Like Hernandez, Richards has a significant, though not as extreme ground ball tendency (89 percentile rank). His fly ball (13) and line drive (41) percentile ranks are both solidly better than the MLB average, but again, aren’t as insane as Hernandez’. While Richards’ K rate (80 percentile rank) is quite high, so is his BB rate (75). Richards’ K/BB rates give him some margin for error with regard to contact management, but his exceptional though not-quite-as-elite-as-Felix batted-ball mix doesn’t really require it.

Now let’s take a look at the production by BIP type allowed by both pitchers, both before and after adjustment for context, to get a better feel for the batted-ball authority they have allowed:

PROD – 2014
FLY 0.227 0.485 52 73
LD 0.584 0.805 81 91
GB 0.217 0.243 82 65
ALL BIP 0.272 0.385 65 67
ALL PA 0.191 0.231 0.271 50 51 1.97 1.94 1.99
————- ———- ———- ———- ———- ———- ———– ———– ———–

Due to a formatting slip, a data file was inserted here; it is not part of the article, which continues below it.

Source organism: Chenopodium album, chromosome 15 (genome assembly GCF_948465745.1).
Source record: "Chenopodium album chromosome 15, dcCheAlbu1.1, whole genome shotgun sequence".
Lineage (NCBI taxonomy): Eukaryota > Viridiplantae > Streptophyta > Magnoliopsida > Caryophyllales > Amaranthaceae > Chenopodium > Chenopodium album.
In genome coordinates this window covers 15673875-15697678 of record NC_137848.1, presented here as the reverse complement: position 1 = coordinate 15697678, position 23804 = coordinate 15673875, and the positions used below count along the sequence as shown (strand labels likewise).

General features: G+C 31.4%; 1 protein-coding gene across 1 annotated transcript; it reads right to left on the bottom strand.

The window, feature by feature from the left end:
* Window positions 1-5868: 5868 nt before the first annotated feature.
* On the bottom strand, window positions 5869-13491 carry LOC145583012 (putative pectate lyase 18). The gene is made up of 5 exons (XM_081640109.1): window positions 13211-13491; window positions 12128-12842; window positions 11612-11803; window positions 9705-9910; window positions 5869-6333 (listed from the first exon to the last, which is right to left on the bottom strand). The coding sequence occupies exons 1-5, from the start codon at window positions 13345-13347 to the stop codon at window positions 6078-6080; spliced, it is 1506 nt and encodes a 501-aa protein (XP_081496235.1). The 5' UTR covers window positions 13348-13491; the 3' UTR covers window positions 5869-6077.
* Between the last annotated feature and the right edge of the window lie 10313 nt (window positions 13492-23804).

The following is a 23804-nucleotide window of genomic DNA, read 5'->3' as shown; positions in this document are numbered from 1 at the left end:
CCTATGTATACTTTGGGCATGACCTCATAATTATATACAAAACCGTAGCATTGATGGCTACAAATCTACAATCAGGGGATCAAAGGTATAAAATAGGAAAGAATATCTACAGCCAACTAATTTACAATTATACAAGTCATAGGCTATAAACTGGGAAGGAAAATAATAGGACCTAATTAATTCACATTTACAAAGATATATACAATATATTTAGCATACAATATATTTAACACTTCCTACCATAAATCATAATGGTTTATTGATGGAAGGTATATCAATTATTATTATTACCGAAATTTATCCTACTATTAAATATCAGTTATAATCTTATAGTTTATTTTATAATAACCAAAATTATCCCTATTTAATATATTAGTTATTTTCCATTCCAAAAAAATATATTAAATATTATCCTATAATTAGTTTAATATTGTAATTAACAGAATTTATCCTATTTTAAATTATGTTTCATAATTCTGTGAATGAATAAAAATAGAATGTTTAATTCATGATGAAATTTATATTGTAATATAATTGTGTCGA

FLY 0.228 0.435 46 66
LD 0.692 0.872 105 94
GB 0.150 0.150 36 65
ALL BIP 0.267 0.355 59 72
ALL PA 0.195 0.258 0.259 56 65 2.54 2.15 2.52

The actual production allowed by both pitchers on each BIP type is indicated in the AVG and SLG columns, and is converted to run values and compared to MLB average in the REL PRD column. That figure is then adjusted for context, such as home park, team defense, luck, etc., in the ADJ PRD column. In the three right-most columns, their actual ERAs, calculated component ERAs based on actual production allowed, and “tru” ERAs, which are adjusted for context, are all presented. For the purposes of this exercise, SH and SF are included as outs and HBP are excluded from the OBP calculation.

First of all, as noted in the frequency tables, neither pitcher allows many fly balls. In addition, neither allows much damage on the few fly balls they do allow, with Hernandez and Richards allowing unadjusted fly ball contact scores of 52 and 46, respectively. There are two ways to successfully limit damage on fly balls – to manage the vertical angle and the exit velocity off of the bat. Splitting the fly ball category into upper and lower groups equidistant in size from the popup and line drive borders yields starkly different results. The “higher” fly balls yield an .098 AVG-.234 SLG, while the “lower” ones yield a .380 AVG-.990 SLG. Roughly 35% of fly balls reside in the upper group, 65% in the lower. While neither Hernandez and Richards allows particularly “high” or “low” fly balls on average, both pitchers successfully limit the authority of fly balls in both groups.